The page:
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A GROWING number of left activists in the trade unions are frustrated with the continued financial and political links between the unions and the Labour Party. This is hardly surprising given the attacks on working-class people carried out since Blair's New Labour government was elected in 1997.
Privatisation of the NHS and other public services continues at a frightening pace, funding for local government has been cut, welfare benefits have been slashed and public-sector workers have had their pay held down, all to pay for the growing crisis in the capitalist economy.
In reality, though, the mood of a layer of activists about the Labour link drags behind that of the union rank and file, most of whom no longer see the Labour Party as a political voice for the working class. This can be seen in the good votes gained for candidates in union elections who call for the link to be broken.
But with a few notable exceptions, the union leaderships are reluctant to abandon Labour. Unwilling to face political reality, they exaggerate both the differences between Labour and the Tories and the importance of the 'concessions' they have got from Labour. These concessions are exemplified in the 2004 Warwick Agreement and subsequent agreements. Many clauses in these deals are minimal and some are laughable in the light of events.
The commitment to work in Europe "for the introduction of employment protection for temporary and agency workers" rings hollow when you consider the massive pressure on Labour MEPs from Downing Street to oppose the ending of the UK's opt-out from the European Working Time Directive. This has forced many temporary (and permanent) workers to work in excess of 44 hours a week.
Equally contradictory is the agreement to "engage in effective dialogue over the future of public-sector pensions". In March 2006, local government workers had to resort to a massive strike in defence of the local government pension scheme.
Public-sector union Unison has described the government's agreed protection against a two-tier public sector workforce (due to privatisation) as a lottery, and recently conducted a survey of Unison branches to ascertain just how meaningless it is.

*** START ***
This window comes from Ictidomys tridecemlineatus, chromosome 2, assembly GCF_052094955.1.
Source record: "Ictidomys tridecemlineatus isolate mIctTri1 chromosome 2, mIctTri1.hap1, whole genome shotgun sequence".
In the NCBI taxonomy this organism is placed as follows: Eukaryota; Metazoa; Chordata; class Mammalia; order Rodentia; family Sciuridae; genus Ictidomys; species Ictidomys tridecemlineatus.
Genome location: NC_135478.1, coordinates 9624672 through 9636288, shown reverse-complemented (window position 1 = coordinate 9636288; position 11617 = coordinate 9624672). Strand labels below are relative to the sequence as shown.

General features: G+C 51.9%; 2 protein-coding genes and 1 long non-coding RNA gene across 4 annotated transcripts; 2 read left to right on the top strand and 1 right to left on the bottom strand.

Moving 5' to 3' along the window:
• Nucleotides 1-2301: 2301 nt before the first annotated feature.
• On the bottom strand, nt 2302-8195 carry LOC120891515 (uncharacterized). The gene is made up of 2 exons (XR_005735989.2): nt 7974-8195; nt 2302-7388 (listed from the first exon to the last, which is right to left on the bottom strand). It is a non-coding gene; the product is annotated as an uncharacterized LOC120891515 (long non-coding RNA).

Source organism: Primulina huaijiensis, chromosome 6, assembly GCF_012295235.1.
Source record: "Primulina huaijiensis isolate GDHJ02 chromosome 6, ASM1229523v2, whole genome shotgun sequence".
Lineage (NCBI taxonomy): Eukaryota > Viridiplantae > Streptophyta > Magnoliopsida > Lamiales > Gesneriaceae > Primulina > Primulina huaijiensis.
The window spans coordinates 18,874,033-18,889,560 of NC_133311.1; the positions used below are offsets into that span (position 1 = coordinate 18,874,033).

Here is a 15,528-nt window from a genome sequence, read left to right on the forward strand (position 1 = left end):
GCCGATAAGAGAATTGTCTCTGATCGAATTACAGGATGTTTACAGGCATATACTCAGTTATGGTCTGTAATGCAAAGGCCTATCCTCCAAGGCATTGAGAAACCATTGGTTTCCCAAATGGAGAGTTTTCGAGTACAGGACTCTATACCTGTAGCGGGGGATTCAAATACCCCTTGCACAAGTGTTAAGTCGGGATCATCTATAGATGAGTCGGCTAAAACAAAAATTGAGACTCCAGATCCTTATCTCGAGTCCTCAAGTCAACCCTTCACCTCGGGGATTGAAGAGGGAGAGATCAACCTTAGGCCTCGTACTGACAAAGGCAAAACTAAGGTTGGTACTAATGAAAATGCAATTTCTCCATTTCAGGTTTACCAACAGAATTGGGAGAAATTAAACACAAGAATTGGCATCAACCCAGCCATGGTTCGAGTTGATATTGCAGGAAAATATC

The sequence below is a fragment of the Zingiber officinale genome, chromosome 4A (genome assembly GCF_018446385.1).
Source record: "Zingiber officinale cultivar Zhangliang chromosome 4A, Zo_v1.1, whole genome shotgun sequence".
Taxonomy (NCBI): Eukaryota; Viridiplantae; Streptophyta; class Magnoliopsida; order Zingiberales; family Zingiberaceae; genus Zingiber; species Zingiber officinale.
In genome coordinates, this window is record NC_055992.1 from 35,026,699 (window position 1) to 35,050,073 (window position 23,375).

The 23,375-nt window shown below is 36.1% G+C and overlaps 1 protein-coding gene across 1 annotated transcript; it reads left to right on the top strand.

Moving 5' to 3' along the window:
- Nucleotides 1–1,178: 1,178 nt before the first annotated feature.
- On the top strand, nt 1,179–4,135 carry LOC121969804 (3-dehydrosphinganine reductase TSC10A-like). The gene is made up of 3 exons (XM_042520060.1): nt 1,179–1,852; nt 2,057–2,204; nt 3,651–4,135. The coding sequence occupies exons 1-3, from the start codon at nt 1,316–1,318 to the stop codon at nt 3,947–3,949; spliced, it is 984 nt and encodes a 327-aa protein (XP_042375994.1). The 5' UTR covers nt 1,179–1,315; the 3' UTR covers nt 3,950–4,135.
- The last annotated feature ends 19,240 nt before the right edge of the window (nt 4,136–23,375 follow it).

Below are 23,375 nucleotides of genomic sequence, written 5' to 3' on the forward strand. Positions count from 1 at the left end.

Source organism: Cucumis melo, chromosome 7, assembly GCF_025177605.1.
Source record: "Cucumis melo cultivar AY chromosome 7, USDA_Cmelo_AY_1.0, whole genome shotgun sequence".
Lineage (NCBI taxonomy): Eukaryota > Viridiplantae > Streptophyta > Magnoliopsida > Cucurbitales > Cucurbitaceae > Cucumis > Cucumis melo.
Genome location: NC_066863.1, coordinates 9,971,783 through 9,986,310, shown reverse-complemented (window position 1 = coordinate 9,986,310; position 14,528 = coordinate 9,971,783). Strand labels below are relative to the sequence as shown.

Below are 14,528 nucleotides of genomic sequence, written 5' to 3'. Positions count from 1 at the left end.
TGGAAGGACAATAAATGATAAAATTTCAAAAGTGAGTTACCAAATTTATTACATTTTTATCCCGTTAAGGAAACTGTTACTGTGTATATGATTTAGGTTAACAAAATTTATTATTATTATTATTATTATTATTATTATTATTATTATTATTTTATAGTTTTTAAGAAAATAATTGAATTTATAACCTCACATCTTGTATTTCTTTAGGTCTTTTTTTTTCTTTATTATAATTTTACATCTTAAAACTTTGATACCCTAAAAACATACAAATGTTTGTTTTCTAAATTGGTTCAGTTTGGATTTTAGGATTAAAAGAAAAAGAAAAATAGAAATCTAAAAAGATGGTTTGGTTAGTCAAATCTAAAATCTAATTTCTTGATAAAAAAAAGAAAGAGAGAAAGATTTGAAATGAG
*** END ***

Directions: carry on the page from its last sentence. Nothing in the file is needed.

Yet many of the union leaders talk vaguely about the need to "reclaim" Labour, with no plan, nor any programme to set about this. In fact, at Labour's last conference the trade unions actually agreed to reduce their voting influence at the conference!
Many trade union leaders actually prefer the fact that the power of conference has been replaced by the 'behind the scenes' activity of the Policy Forum, where they can hobnob with ministers and party big-wigs.
Labour has lost millions of members, most of them drifting away disillusioned. Its constituency parties are largely dead, engaging in little local activity. Any that still have the temerity to move against right-wing MPs face suspension and/or witch-hunts of activists.
For example the Labour Party national executive recently suspended East Lothian constituency Labour Party after it passed a motion of no confidence in its Labour MP, former Unison president Ann Moffat.
The trade union leaders are stuck between the devil and the deep blue sea. They know that New Labour is a lost cause for the working class, but they are frightened of the alternative.
A new democratic party of the left would draw in precisely the left activists that they fear within their own organisations, those socialists who are being witch-hunted in Unison for example.
Knowing how unpopular the link with Labour is, the union leaders often attempt undemocratic, bureaucratic manoeuvres to prevent debate on this issue within their own unions. This is the case in Unison.
The Fire Brigades Union pulled out of financing the Labour Party following the Labour government's attitude to its national strike, the RMT was expelled from Labour for supporting the Scottish Socialist Party, and the PCS has recently set up a political fund on the basis that it will not be used to support Labour.
What is now needed to boost the campaign for a genuine, left political voice outside Labour is for unions such as these to call together trade union and community activists, and others on the left.
They should discuss the current political situation with a view to establishing a broad anti-cuts, pro-public service platform to start to mount electoral challenges to Labour from the left.
Such a move would serve as a pole of attraction to shop stewards and other union activists, renewing the campaigns within the unions to withdraw support from Labour.
THE CAMPAIGN for a New Workers' Party (CNWP) was launched by socialists, trade unionists, community campaigners and young people who had had enough of the establishment parties and wanted to fight for a working-class political voice.
It is pushing for Labour Party affiliated unions to break the link with the Labour Party and is popularising the idea of a new, independent mass party for working people.
A new mass workers' party would play an important role in linking up many different struggles taking place across the country and giving more working people the confidence to fight back.
For more information, contact CNWP, PO Box 858, London E11 1YD. 020 8558 7947 www.cnwp.org.uk
Campaign for a New Workers Party (29)
Article dated 24 February 2009
The Socialist, weekly newspaper of the Socialist Party
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